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It's pain at the pump for motorists as State eliminates petrol subsidy

A fuel pump attendant fuels a vehicle at Rubis Petrol Station in Nairobi on April 2nd,2022. [Elvis Ogina, Standard]

Kenyans should brace themselves for another round of hikes in the prices of essential commodities following an increase in the cost of fuel and electricity.

In new fuel prices announced yesterday, the government eliminated the subsidy on super petrol, while reducing the subsidy on diesel and kerosene.

Super petrol increased by Sh20 and will now retail at Sh179.30 per litre in Nairobi up from Sh159.12.

Diesel has jumped to Sh165 from Sh140 and kerosene to Sh147.94 from Sh127.94. Diesel is subsidised at Sh20.82 per litre while kerosene has a subsidy of Sh26.25.

At the same time, the price of electricity has gone up 20 per cent. This is after Kenya Power increased the fuel cost charge to Sh6.8 per unit of electricity from Sh4.63, and the foreign exchange adjustment to Sh1.37 per unit from 73 cents per unit.

This will see a consumer spending Sh100 get 5.19 units down from 6.27 units of electricity previously.

In announcing the fuel prices yesterday, the Energy and Petroleum Regulatory Authority (Epra) said the government had started eliminating petroleum subsidies.

“Taking into account the weighted average cost of imported refined petroleum products and inline with government policy to progressively remove subsidy on petroleum products, the changes in the maximum allowed petroleum pump prices in Nairobi are as follows – super petrol, diesel and kerosene increase by Sh20.18 per litre, Sh25 per litre and Sh20 per litre respectively,” said Epra in a statement.

The regulator announced the prices for the September-October pricing cycle late last night, after day-long meetings where government officials and industry players haggled over whether to retain the subsidy or do away with it.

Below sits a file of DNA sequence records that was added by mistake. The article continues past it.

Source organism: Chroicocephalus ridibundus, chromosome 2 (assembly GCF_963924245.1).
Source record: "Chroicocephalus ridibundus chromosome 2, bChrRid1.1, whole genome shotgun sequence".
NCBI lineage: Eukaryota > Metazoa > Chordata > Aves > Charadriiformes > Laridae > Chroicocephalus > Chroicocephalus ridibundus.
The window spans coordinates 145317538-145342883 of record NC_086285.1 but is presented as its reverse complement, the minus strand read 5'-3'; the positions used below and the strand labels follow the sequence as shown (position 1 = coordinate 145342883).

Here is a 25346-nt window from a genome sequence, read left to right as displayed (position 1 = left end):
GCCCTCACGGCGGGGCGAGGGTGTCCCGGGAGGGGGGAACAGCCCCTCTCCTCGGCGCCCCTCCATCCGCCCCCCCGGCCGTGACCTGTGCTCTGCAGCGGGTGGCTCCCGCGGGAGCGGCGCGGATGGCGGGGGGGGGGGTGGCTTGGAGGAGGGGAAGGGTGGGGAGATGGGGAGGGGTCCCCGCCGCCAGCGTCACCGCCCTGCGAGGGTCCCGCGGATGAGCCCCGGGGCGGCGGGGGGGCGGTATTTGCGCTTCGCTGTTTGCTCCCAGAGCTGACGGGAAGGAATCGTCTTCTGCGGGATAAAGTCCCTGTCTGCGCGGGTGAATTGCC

Lower cost of crude oil over the last month helped minimise the impact of the withdrawal of the subsidy, with the price of super petrol having been at an all time high of Sh214 per litre without the subsidy.

The higher cost of both fuel and electricity is expected to stoke inflation pressure. The rate of inflation rose to 8.5 per cent in August, the highest since June 2017, on the back of high cost of fuel and food.

President William Ruto on Tuesday made it clear his administration’s intentions to withdraw the subsidy that has cushioned Kenyans from high cost of fuel since April last year, noting it was a drain on public funds.

He said the government had spent Sh144 billion on the subsidy since April last year, out of which Sh60 billion has been spent in the last four months alone. He noted that government spending on consumption subsidies, such as the fuel and maize subsidy, is unsustainable and indicated that the government would be scrapping them. Retaining the subsidy for the rest of the year would have cost the government Sh280 billion, which Ruto noted is equivalent to the national government’s entire development budget.

The president added that subsidies had a way of working against the consumers, instead of benefiting them, including causing artificial shortages. He said the interventions that Kenya had put in place to lower cost of living – including the fuel subsidy – were prone to abuse.

“In addition to being very costly, consumption subsidies interventions are prone to abuse, distort markets and create uncertainties, including artificial shortages of the very products they seek to subsidise,” he said.

The International Monetary Fund (IMF) had already demanded withdrawal of the fuel subsidy, arguing that it is unsustainable with little fiscal space for the government. IMF has also cautioned the government from instituting further cuts in price of power noting that the January cut had dented Kenya Power’s revenues by Sh26.3 billion over the financial year to June 2022.

The demands by IMF are part of conditions the international lender has set for Kenya to continue accessing finances under a 38-month Sh281.41 billion loan agreement in which Kenya committed itself to stringent economic targets.

IMF in a July report noted that the government had said it would gradually withdraw the subsidy by October, after which consumers would be paying the full price for fuel.

The hike in cost of electricity will see households consuming 200 units a month pay about Sh5,000 on average up from Sh4,370. It will erode the 15 per cent reduction in power costs effected in January this year. The reduction was then seen by many as a campaign tool.

It is, however, unclear how Kenya Power has increased the costs without the regulator - Epra – gazetting the increases in the fuel cost charge (FCC) and the foreign exchange adjustment. Sources said the regulator would gazette the higher charges on Friday.

The two components, which are subject to change every month depending on factors such as cost of fuel and performance of the shilling against the US dollar, have remained constant at Sh4.63 (FCC) per unit and 73 cents (forex adjustment) per unit since January.

They have largely suppressed higher power prices and supported the 15 per cent reduction that former President Uhuru Kenyatta had gifted Kenyans early in the year. Retaining the two components at the same levels was despite higher crude oil prices and a weak shilling.

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